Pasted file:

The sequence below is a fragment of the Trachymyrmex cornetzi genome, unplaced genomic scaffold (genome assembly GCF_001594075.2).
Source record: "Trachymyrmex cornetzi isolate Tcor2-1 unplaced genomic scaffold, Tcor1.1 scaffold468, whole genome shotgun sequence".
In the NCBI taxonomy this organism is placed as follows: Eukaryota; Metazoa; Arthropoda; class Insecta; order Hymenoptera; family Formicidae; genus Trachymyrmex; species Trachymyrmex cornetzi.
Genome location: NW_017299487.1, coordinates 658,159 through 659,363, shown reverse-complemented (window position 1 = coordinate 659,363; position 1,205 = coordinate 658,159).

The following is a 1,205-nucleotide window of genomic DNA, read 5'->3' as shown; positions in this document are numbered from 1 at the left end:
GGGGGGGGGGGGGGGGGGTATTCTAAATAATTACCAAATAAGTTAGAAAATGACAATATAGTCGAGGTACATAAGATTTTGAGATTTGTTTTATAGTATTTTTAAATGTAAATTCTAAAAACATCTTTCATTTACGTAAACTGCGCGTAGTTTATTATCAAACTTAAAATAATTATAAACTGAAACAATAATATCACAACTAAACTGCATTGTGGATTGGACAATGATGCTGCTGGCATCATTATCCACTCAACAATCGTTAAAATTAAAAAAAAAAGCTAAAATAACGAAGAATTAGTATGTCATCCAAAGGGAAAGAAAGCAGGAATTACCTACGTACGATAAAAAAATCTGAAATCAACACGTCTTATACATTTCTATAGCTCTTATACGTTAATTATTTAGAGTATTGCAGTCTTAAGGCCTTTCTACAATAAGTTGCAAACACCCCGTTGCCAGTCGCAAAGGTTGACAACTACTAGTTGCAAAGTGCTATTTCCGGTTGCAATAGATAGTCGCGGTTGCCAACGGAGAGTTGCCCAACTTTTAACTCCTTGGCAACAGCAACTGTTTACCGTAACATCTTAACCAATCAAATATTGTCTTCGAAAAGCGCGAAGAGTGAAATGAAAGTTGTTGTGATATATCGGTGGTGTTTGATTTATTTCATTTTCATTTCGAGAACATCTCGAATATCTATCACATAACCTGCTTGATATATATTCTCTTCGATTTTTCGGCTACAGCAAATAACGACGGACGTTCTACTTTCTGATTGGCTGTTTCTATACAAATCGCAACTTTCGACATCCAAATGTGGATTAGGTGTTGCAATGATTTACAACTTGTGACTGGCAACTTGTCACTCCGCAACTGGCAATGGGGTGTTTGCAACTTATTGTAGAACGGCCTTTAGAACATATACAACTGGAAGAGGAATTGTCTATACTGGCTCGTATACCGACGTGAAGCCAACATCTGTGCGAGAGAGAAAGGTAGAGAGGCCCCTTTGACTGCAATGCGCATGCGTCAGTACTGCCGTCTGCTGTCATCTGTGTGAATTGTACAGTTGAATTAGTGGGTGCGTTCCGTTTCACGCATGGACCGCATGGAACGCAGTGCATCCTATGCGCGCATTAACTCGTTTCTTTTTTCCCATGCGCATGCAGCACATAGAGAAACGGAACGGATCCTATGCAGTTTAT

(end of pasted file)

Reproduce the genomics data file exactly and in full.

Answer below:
The sequence below is a fragment of the Trachymyrmex cornetzi genome, unplaced genomic scaffold (genome assembly GCF_001594075.2).
Source record: "Trachymyrmex cornetzi isolate Tcor2-1 unplaced genomic scaffold, Tcor1.1 scaffold468, whole genome shotgun sequence".
In the NCBI taxonomy this organism is placed as follows: Eukaryota; Metazoa; Arthropoda; class Insecta; order Hymenoptera; family Formicidae; genus Trachymyrmex; species Trachymyrmex cornetzi.
Genome location: NW_017299487.1, coordinates 658,159 through 659,363, shown reverse-complemented (window position 1 = coordinate 659,363; position 1,205 = coordinate 658,159).

The following is a 1,205-nucleotide window of genomic DNA, read 5'->3' as shown; positions in this document are numbered from 1 at the left end:
GGGGGGGGGGGGGGGGGGTATTCTAAATAATTACCAAATAAGTTAGAAAATGACAATATAGTCGAGGTACATAAGATTTTGAGATTTGTTTTATAGTATTTTTAAATGTAAATTCTAAAAACATCTTTCATTTACGTAAACTGCGCGTAGTTTATTATCAAACTTAAAATAATTATAAACTGAAACAATAATATCACAACTAAACTGCATTGTGGATTGGACAATGATGCTGCTGGCATCATTATCCACTCAACAATCGTTAAAATTAAAAAAAAAAGCTAAAATAACGAAGAATTAGTATGTCATCCAAAGGGAAAGAAAGCAGGAATTACCTACGTACGATAAAAAAATCTGAAATCAACACGTCTTATACATTTCTATAGCTCTTATACGTTAATTATTTAGAGTATTGCAGTCTTAAGGCCTTTCTACAATAAGTTGCAAACACCCCGTTGCCAGTCGCAAAGGTTGACAACTACTAGTTGCAAAGTGCTATTTCCGGTTGCAATAGATAGTCGCGGTTGCCAACGGAGAGTTGCCCAACTTTTAACTCCTTGGCAACAGCAACTGTTTACCGTAACATCTTAACCAATCAAATATTGTCTTCGAAAAGCGCGAAGAGTGAAATGAAAGTTGTTGTGATATATCGGTGGTGTTTGATTTATTTCATTTTCATTTCGAGAACATCTCGAATATCTATCACATAACCTGCTTGATATATATTCTCTTCGATTTTTCGGCTACAGCAAATAACGACGGACGTTCTACTTTCTGATTGGCTGTTTCTATACAAATCGCAACTTTCGACATCCAAATGTGGATTAGGTGTTGCAATGATTTACAACTTGTGACTGGCAACTTGTCACTCCGCAACTGGCAATGGGGTGTTTGCAACTTATTGTAGAACGGCCTTTAGAACATATACAACTGGAAGAGGAATTGTCTATACTGGCTCGTATACCGACGTGAAGCCAACATCTGTGCGAGAGAGAAAGGTAGAGAGGCCCCTTTGACTGCAATGCGCATGCGTCAGTACTGCCGTCTGCTGTCATCTGTGTGAATTGTACAGTTGAATTAGTGGGTGCGTTCCGTTTCACGCATGGACCGCATGGAACGCAGTGCATCCTATGCGCGCATTAACTCGTTTCTTTTTTCCCATGCGCATGCAGCACATAGAGAAACGGAACGGATCCTATGCAGTTTAT